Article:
1. Access Objective: Oblige utility companies --generators and distributors-- to buy energy from renewable energy producers
2a. Price Objective: Fix the wholesale price an energy company pays per unit of electricity produced.
2b. Guarantee price payment and spread to producers over a specified period (effectively, a bond issue). The result (spread = R-W) being that an increase in retail price of unit electricity per household is "very small" inversely related to the total number of installed customers per utility company service area.

Diversity is the key to economic and political evolution.

by Cat on Sun Mar 7th, 2010 at 04:25:18 PM EST
[ Parent ]
what is government then, if it will not provide capital for the general welfare of its constituents at cost?

But that is unacceptable government meddling in the operation of the free market! Or something.

You heretic...

En un viejo país ineficiente, algo así como España entre dos guerras civiles, poseer una casa y poca hacienda y memoria ninguna. -- Gil de Biedma

by Migeru (migeru at eurotrib dot com) on Sun Mar 7th, 2010 at 04:37:09 PM EST
[ Parent ]
Virtually all Irish utilities were state owned until the EU forced us to privatise them - It's those bloody French and their neo-lib ideas...

  1. Aer Lingus - air transport
  2. ESB=Electricity Supply Board - still state owned but forced to sell power to "wholesalers" who re-sell to end-users at a profit (allegedly to eliminate a near monopoly)
  3. Bord Gas - Gas distribution,
  4. Eircom - used to be state monopoly telecoms operator
  5. Bord Na Mona - state peat/turf produced (Ireland has virtually no coal)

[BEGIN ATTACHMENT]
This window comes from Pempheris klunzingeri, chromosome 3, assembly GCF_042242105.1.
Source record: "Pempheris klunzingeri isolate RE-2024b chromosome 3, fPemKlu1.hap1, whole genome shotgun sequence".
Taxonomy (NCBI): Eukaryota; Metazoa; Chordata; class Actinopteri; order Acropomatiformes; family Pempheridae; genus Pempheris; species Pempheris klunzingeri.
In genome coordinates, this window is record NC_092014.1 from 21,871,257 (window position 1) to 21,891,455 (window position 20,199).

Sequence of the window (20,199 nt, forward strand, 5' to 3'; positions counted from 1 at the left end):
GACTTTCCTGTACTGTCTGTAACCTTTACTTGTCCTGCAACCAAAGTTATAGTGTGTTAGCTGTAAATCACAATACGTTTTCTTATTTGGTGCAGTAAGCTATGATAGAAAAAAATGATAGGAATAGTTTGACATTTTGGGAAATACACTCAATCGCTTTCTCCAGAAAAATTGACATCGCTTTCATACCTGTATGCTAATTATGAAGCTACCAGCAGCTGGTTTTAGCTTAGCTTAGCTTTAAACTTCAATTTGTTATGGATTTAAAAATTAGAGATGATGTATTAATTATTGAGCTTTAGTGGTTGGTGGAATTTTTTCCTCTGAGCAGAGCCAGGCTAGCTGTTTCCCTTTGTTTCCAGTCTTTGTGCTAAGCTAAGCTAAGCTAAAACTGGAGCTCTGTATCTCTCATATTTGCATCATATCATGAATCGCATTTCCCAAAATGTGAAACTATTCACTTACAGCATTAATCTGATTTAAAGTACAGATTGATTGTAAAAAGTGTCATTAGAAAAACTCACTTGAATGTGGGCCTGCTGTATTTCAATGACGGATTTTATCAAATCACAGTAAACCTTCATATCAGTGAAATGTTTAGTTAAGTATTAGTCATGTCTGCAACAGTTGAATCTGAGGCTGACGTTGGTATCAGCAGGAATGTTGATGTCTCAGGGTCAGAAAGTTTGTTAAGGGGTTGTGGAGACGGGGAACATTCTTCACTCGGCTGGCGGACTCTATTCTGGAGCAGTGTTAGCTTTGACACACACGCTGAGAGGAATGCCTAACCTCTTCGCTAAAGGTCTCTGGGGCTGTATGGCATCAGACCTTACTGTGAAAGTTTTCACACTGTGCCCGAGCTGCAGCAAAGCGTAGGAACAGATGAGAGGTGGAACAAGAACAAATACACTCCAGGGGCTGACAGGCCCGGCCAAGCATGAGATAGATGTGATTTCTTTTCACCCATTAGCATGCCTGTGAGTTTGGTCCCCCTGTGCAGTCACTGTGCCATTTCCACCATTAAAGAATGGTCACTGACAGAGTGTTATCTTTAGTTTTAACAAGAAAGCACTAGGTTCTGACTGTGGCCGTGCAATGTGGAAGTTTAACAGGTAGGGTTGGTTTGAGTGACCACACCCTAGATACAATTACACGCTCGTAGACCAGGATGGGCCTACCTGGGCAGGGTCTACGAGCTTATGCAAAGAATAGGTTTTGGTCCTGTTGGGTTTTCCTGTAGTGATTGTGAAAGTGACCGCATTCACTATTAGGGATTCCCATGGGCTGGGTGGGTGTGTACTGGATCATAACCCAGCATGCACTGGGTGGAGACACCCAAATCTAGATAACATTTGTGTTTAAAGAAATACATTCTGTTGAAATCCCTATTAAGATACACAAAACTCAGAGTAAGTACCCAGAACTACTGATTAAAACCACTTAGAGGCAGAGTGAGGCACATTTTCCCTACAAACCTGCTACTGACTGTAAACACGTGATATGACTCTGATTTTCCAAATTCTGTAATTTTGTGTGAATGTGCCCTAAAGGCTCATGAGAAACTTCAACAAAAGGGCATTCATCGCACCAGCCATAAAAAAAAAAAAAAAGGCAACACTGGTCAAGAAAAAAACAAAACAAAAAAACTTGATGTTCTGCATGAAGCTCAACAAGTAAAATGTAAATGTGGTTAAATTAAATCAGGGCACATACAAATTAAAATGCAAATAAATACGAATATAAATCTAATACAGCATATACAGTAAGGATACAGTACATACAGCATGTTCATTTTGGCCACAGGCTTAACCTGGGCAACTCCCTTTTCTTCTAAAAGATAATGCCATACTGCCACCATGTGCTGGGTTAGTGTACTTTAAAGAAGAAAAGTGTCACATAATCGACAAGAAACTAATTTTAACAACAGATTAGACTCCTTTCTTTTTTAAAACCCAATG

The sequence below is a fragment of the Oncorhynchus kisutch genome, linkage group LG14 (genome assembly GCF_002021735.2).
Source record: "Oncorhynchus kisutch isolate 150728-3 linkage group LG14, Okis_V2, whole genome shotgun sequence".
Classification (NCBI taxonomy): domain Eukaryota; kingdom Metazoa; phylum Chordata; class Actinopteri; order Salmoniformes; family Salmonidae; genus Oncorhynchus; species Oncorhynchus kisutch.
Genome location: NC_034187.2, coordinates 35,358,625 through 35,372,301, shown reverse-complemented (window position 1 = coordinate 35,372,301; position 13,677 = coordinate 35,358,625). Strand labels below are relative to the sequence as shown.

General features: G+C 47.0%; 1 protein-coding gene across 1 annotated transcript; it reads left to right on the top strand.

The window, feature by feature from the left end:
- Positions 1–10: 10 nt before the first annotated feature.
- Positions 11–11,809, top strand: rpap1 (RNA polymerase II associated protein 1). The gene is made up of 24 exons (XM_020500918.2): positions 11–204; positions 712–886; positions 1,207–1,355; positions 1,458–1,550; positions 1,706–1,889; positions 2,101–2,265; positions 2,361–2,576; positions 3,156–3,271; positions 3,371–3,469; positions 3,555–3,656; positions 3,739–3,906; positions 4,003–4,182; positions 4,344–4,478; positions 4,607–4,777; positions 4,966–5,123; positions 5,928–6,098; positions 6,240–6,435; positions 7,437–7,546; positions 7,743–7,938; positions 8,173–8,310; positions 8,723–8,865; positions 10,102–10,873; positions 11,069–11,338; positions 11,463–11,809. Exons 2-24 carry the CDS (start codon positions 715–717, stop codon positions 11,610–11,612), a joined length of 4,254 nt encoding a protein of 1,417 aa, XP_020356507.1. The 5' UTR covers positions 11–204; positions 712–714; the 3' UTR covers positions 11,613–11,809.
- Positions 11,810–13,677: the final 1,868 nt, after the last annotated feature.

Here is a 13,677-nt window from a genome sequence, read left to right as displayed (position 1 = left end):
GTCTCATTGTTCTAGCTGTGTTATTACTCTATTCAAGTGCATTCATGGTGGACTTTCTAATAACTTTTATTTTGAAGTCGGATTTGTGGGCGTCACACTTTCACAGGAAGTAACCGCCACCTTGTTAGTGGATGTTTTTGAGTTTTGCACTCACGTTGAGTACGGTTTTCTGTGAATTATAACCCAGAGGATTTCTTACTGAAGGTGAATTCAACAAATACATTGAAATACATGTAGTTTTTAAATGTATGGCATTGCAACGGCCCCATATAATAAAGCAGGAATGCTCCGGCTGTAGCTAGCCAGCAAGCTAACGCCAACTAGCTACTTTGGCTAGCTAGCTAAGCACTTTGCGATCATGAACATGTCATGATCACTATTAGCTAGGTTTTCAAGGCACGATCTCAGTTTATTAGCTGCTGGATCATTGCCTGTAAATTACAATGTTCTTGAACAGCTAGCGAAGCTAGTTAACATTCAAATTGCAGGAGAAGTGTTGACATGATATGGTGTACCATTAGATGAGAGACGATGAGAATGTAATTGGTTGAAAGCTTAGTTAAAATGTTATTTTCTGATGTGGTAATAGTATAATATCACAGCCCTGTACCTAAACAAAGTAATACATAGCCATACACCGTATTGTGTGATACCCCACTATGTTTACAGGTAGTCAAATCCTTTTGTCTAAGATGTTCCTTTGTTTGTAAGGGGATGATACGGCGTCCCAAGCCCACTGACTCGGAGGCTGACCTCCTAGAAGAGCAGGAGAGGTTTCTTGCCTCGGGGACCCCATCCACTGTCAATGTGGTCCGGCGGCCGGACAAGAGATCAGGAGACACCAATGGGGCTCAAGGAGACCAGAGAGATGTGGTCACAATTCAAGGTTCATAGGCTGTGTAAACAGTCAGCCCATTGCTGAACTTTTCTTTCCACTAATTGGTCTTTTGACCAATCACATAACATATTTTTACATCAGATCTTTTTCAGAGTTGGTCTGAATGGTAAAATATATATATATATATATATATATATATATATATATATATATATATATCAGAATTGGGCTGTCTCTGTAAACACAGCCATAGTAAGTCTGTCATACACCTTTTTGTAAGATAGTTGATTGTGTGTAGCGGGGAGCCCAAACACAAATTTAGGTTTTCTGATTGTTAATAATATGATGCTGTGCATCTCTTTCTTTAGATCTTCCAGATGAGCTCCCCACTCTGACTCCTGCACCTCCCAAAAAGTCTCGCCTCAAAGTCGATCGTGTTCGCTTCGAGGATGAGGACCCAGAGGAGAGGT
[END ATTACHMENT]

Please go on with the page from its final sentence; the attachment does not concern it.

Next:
6. Córas Iompair Éireann - Public transport near monopoly
  7. Voluntary Health Insurance Board (Public option a la USA)
  8. Radio Telefís Éireann (Pub;ic broadcaster
  9. An Post (The Post Office)
  10. Coillte Teoranta (The Irish Forestry Board)

And dozens more already privatised... in shipping, sugar production, fertilisers, life insurance, hotels, banking etc.

We used to have what you guys often advocate!

notes from no w here

by Frank Schnittger (mail Frankschnittger at hot male dotty communists) on Sun Mar 7th, 2010 at 05:07:55 PM EST
[ Parent ]
I'll take that as a compliment.

Diversity is the key to economic and political evolution.
by Cat on Sun Mar 7th, 2010 at 09:21:51 PM EST
[ Parent ]
Ireland should have great potential for both wind and wave.

My impression of wave technology is that it is at least ten years behind wind when it comes to development and technological maturity. But I could be wrong. Anyone care to correct me?

Sweden's finest (and perhaps only) collaborative, leftist e-newspaper Synapze.se

by A swedish kind of death on Mon Mar 8th, 2010 at 02:30:22 PM EST
My impression is that you are correct - there are a number of pilot developments using various technologies, but nothing large scale - other than a few turbines strung across a suitable tidal estuary which is not a universal solution.

notes from no w here
by Frank Schnittger (mail Frankschnittger at hot male dotty communists) on Mon Mar 8th, 2010 at 06:30:56 PM EST
[ Parent ]